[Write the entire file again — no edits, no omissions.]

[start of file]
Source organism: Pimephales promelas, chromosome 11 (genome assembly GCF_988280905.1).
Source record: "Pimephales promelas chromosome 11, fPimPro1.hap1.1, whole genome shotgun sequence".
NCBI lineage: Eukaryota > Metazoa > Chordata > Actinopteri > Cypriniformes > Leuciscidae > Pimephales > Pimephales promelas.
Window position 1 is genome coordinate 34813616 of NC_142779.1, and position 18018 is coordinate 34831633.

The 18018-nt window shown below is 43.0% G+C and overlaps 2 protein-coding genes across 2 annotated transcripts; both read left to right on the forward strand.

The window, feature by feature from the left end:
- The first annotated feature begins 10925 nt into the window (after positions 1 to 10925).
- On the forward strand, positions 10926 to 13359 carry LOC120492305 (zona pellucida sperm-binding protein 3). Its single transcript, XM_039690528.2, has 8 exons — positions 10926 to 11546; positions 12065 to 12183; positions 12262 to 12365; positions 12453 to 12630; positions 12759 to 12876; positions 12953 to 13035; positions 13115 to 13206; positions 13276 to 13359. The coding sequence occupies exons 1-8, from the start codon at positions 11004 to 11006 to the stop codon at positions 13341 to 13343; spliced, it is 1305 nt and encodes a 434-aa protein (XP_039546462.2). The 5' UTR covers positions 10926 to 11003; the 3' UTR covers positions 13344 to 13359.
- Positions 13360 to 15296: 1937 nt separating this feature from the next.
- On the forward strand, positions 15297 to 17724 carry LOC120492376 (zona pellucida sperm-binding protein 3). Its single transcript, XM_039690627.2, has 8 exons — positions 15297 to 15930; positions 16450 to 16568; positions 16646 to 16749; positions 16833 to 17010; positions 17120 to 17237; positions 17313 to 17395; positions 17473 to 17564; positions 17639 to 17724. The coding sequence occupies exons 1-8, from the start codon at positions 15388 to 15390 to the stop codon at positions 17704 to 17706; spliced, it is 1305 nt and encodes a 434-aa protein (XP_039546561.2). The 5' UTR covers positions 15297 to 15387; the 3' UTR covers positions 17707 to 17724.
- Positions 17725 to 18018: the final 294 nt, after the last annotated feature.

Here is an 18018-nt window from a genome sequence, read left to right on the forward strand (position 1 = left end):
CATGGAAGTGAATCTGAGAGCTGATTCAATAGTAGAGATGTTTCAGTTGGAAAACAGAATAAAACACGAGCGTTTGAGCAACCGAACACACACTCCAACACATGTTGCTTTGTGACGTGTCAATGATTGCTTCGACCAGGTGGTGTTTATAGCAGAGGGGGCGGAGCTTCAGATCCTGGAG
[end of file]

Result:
Source organism: Pimephales promelas, chromosome 11 (genome assembly GCF_988280905.1).
Source record: "Pimephales promelas chromosome 11, fPimPro1.hap1.1, whole genome shotgun sequence".
NCBI lineage: Eukaryota > Metazoa > Chordata > Actinopteri > Cypriniformes > Leuciscidae > Pimephales > Pimephales promelas.
Window position 1 is genome coordinate 34813616 of NC_142779.1, and position 18018 is coordinate 34831633.

The 18018-nt window shown below is 43.0% G+C and overlaps 2 protein-coding genes across 2 annotated transcripts; both read left to right on the forward strand.

The window, feature by feature from the left end:
- The first annotated feature begins 10925 nt into the window (after positions 1 to 10925).
- On the forward strand, positions 10926 to 13359 carry LOC120492305 (zona pellucida sperm-binding protein 3). Its single transcript, XM_039690528.2, has 8 exons — positions 10926 to 11546; positions 12065 to 12183; positions 12262 to 12365; positions 12453 to 12630; positions 12759 to 12876; positions 12953 to 13035; positions 13115 to 13206; positions 13276 to 13359. The coding sequence occupies exons 1-8, from the start codon at positions 11004 to 11006 to the stop codon at positions 13341 to 13343; spliced, it is 1305 nt and encodes a 434-aa protein (XP_039546462.2). The 5' UTR covers positions 10926 to 11003; the 3' UTR covers positions 13344 to 13359.
- Positions 13360 to 15296: 1937 nt separating this feature from the next.
- On the forward strand, positions 15297 to 17724 carry LOC120492376 (zona pellucida sperm-binding protein 3). Its single transcript, XM_039690627.2, has 8 exons — positions 15297 to 15930; positions 16450 to 16568; positions 16646 to 16749; positions 16833 to 17010; positions 17120 to 17237; positions 17313 to 17395; positions 17473 to 17564; positions 17639 to 17724. The coding sequence occupies exons 1-8, from the start codon at positions 15388 to 15390 to the stop codon at positions 17704 to 17706; spliced, it is 1305 nt and encodes a 434-aa protein (XP_039546561.2). The 5' UTR covers positions 15297 to 15387; the 3' UTR covers positions 17707 to 17724.
- Positions 17725 to 18018: the final 294 nt, after the last annotated feature.

Here is an 18018-nt window from a genome sequence, read left to right on the forward strand (position 1 = left end):
CATGGAAGTGAATCTGAGAGCTGATTCAATAGTAGAGATGTTTCAGTTGGAAAACAGAATAAAACACGAGCGTTTGAGCAACCGAACACACACTCCAACACATGTTGCTTTGTGACGTGTCAATGATTGCTTCGACCAGGTGGTGTTTATAGCAGAGGGGGCGGAGCTTCAGATCCTGGAG